Mardy Fish: We'll Get Through This Together
The COVID-19 pandemic has turned the world upside down. Countless people have lost loved ones and many have lost jobs. It’s an incredibly tough time for everyone.
In early March, my family and I flew home from Hawaii to California. When we boarded our plane, my wife was wiping down the seats, the windows and the TVs in front of us. I was like, “What are you doing?” I thought it was a little bit above and beyond at the time. But ever since, we’ve pretty much been holed up.
Dealing with the repercussions of this virus and how it has changed our lives is difficult enough. But in early April, I went through one of the toughest days I’ve had in years.
I wasn’t sick, though. It had nothing to do with COVID-19.
I had to drop something off at my in-law’s house nearby, so I got in my car for the first time in three weeks. I was so excited just to get in the car and get out of the house, even if it was only for 10 minutes. The police pulled me over for not using my turn signal when I was switching lanes. It was only a ticket, not the end of the world.
The problem is, that put me behind schedule. I was supposed to get home by 4 p.m. to celebrate Passover — my wife is Jewish — on Zoom. I got there at 4:30, and the family was asking where I was. They weren’t mad or anything, just curious.
But still, I broke down.
The last time I’d cried was in August 2013 after retiring from a match in Winston-Salem. I’m not an emotional person. I don’t cry.
That made this really jarring.
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Some of you may know that I have struggled with mental illness. I’m going to talk a little bit about that in this story and also pass along some tips that have helped me and might help you, too.
My anxiety disorder first surfaced in 2012, when I was playing some of the best tennis of my life. The year before, I cracked the Top 10 and qualified for the Nitto ATP Finals.
My issues bubbled earlier in the season, but they came to a head at the US Open. During my third-round match, I had my first and only anxiety attack on a tennis court.
I was playing Gilles Simon in primetime under the lights inside Arthur Ashe Stadium, the biggest tennis-only venue in the world. All the attention was on me. Those were the moments I spent my whole life working towards. I dreamed about being in that situation.
Somehow, I got through that with a win, earning a shot at Roger Federer. But a couple days later when I was heading to the USTA Billie Jean King National Tennis Center for that match, I was freaking out in tournament transport. I was having anxiety attacks closer and closer together, about every 10 to 15 minutes.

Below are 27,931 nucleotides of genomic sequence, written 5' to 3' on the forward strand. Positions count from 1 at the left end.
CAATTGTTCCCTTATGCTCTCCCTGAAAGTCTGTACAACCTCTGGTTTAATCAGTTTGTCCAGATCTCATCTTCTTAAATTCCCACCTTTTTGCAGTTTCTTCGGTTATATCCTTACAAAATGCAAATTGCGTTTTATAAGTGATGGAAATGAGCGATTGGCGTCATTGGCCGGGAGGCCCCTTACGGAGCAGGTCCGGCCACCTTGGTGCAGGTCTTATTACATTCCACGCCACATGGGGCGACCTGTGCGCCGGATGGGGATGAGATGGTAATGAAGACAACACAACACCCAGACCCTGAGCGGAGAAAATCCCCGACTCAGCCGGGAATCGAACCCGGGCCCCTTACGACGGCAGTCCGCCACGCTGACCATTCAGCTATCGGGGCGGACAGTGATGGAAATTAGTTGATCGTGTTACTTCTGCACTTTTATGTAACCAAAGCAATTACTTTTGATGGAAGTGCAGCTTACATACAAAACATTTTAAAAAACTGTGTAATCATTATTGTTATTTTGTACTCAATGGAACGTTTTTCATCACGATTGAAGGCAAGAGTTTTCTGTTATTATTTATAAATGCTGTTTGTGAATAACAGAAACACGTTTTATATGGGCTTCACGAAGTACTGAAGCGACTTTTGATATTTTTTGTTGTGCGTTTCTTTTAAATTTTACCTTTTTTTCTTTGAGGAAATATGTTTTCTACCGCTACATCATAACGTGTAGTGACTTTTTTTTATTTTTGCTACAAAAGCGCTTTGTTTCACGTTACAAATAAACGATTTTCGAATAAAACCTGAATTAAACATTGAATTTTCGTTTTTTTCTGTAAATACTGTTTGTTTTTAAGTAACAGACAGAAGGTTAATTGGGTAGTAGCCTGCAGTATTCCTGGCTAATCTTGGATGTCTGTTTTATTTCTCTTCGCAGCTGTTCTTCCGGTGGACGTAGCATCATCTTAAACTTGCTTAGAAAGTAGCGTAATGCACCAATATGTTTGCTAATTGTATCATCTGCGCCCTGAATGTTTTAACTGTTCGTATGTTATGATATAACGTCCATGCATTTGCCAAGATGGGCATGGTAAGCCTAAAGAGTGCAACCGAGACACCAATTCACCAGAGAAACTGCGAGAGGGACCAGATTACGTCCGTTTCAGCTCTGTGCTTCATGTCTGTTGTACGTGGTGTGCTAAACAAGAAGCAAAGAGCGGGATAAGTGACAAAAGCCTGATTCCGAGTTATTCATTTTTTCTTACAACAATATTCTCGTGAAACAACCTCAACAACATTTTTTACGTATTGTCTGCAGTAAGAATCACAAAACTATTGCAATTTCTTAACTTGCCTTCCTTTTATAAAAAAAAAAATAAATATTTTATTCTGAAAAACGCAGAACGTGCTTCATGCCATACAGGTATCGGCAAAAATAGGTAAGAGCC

I had the biggest opportunity of my life right in front of me, but I couldn’t play the match. I withdrew from my favourite event, and I wouldn’t play again the rest of the year.
When I got back to California, I didn’t leave my house for almost four months. I had no interest in going outside, and only did so to see my psychiatrist. My wife was an angel during the whole thing. I don’t know if I’d still be here without her. That’s how bad I was. My wife basically put her life on hold to be my support system, and I can’t thank her enough for that. Some of the worst stories about mental health involve people without a support system.
It took daily improvements to give me the confidence to start living again. It took repetitions of going to bed and waking up okay, being alright throughout the night and not having constant episodes. They became fewer and fewer to the point at which I was able to think I was ready to go out into the world.
I was in such a bad place in 2012, but I was able to get myself in a good enough frame of mind to return to action at Indian Wells the next year. I didn’t really care about my results, but mentally, especially come the summer, I was doing well enough to position myself for success.
I played in Atlanta, Washington D.C. and Cincinnati — all really hot places and difficult places to compete — and had no hiccups. Then I got to Winston-Salem, where I still felt really good mentally.
I was playing Jarkko Nieminen in the third set and I wasn’t having any issues on the court anxiety-wise. I lost my first service game of the third set and he went up 2-0, serving. That happens. It’s tennis. Everybody loses serve at some point. I remember crushing a return winner to get back on serve, but that was pretty ironic.
I knew I was starting to have an episode. My anxiety had returned. I was suddenly overwhelmed. I had made so much progress since that miserable US Open and throughout the summer. I really thought I could get back to where I was. I told myself it wasn’t worth it to put myself through that again. It wasn’t fair to me. It wasn’t fair to my loved ones. What I’d gone through the previous year was like a living hell.
I was just happy to be back on the court. I was excited to be back travelling and competing, doing what I love to do and what I was good at. But my mental health was more important. I knew I had to pull out of the match against Nieminen right away. In that moment, I thought I was done. I couldn’t beat this disease and get back to my career. I saw my wife right after the match and she was wondering if everything was okay. That was when I broke down.
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No, I don’t have this. It’s not happening. This isn’t real.